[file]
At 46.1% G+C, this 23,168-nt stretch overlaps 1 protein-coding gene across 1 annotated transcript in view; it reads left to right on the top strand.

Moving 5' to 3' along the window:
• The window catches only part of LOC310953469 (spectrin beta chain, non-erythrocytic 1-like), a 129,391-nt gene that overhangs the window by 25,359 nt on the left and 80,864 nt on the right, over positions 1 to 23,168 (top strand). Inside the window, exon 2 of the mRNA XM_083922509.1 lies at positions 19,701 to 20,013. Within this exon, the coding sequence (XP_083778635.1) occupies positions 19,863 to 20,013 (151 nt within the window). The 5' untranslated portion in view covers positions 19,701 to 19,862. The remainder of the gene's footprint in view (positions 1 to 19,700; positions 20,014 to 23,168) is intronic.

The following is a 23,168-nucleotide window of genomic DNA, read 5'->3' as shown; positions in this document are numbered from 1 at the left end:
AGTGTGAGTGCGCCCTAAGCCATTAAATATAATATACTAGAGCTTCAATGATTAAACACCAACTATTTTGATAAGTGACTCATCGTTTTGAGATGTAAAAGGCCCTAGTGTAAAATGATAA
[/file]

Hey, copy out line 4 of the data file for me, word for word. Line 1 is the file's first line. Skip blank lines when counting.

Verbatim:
The following is a 23,168-nucleotide window of genomic DNA, read 5'->3' as shown; positions in this document are numbered from 1 at the left end: